This One Simple Metric Is (Probably) Holding Facebook Stock Below $US55

Mark zuckerbergReuters/Robert GalbraithFacebook CEO Mark Zuckerberg: Not where he wants to be.

One Wall Street analyst expects Facebook stock to hit $US72.50, but the price remains around $US54.

On average, Wall Street analysts are expecting Facebook to eventually hit $US58, but for weeks now FB has failed sustain a rally over $US55.

And we’re all about to start hearing a lot of yelling about Facebook’s business “slowing down.”

There is one metric that’s causing all the fuss: comparables.

More specifically, tough comparables: In the finance world, analysts compare this year’s number to the same number last year at the same time period — as opposed to the most recent previous number from one quarter ago. This helps them figure out how companies are growing year to year, and it knocks out any seasonal bias from the holiday shopping seasons of summer and winter.

But comparables also distort a company’s business when, for instance, a year-old line of revenues are being compared to the year-before period, when they didn’t exist.

Facebook has previously benefitted from such a distortion, but in Q4 it will get the other end of the stick:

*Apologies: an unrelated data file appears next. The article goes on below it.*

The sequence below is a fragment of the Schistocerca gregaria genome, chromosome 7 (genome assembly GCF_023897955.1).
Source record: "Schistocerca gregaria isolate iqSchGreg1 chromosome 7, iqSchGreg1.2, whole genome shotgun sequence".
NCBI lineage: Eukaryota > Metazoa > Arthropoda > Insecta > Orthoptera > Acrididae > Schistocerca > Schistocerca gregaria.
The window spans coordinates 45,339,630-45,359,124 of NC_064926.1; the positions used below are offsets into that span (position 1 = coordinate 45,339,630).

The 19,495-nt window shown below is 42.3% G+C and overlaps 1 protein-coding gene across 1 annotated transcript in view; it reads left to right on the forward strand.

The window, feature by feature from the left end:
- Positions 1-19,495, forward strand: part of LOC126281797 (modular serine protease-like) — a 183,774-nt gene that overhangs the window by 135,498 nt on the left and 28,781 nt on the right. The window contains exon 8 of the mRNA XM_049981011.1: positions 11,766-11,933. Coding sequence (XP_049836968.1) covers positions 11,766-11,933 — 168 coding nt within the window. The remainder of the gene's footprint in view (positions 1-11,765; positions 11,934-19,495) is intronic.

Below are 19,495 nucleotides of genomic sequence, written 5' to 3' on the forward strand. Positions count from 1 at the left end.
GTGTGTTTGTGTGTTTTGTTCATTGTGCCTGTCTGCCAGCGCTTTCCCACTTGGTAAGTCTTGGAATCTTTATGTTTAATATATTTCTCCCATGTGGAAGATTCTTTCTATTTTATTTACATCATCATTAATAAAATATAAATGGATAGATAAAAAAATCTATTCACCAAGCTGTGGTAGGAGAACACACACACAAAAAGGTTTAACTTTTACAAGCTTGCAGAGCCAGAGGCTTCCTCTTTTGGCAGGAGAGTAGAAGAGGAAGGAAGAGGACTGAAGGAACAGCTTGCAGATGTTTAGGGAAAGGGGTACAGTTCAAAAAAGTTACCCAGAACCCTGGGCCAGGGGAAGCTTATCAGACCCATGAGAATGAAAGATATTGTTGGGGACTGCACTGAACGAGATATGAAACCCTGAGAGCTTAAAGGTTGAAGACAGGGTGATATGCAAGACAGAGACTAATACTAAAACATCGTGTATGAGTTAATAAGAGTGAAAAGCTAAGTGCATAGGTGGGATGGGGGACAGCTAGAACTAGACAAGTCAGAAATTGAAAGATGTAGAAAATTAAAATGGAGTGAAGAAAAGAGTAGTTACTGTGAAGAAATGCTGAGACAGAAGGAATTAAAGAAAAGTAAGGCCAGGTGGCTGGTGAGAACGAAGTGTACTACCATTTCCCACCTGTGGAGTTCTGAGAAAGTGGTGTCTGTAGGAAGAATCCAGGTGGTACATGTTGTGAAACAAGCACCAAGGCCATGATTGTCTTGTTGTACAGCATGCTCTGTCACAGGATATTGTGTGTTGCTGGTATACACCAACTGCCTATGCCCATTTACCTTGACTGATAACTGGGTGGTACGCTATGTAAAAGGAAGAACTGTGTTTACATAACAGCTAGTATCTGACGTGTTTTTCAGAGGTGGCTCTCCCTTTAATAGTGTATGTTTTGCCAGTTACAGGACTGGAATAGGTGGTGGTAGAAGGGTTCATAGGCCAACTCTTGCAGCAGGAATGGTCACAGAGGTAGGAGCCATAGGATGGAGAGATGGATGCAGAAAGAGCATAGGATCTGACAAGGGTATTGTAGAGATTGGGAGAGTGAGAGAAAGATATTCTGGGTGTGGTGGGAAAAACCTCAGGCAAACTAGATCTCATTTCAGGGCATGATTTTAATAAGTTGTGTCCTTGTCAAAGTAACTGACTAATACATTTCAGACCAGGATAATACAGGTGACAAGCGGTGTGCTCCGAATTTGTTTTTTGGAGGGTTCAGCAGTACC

Back in Q2, Facebook’s stock got an enormous boost when investors belatedly realised that the company’s mobile ad business was turning out to be huge. Facebook benefited from the fact that its mobile ad revenue number was being compared to the Q2 2012 number — a time period when Facebook didn’t have any mobile ads.

Then, in Q3 2013, the mobile ad revenue number — about $US1 billion — was initially welcomed, but investors became more cautious when CFO David Ebersman began talking about a loss of teen activity on the site during the conference call with analysts.

Facebook, of course, only began its mobile ad program in earnest back in Q3 2012.

So Facebook’s Q4 2013 earnings — and specifically its mobile ad business — will be compared to its Q4 2012 number, a time period when mobile ad revenue was up and running nicely at Facebook. Facebook had about $US364 million in mobile ads that quarter.

The Q4 number will still be a huge increase in mobile ad revenue, but the percentage increase will be smaller.

So expect to hear a lot of screaming about “Facebook’s mobile ad business is slowing down!”

It’s probably not slowing down, it’s just that the comparables are tougher.

Disclosure: The author owns Facebook stock.

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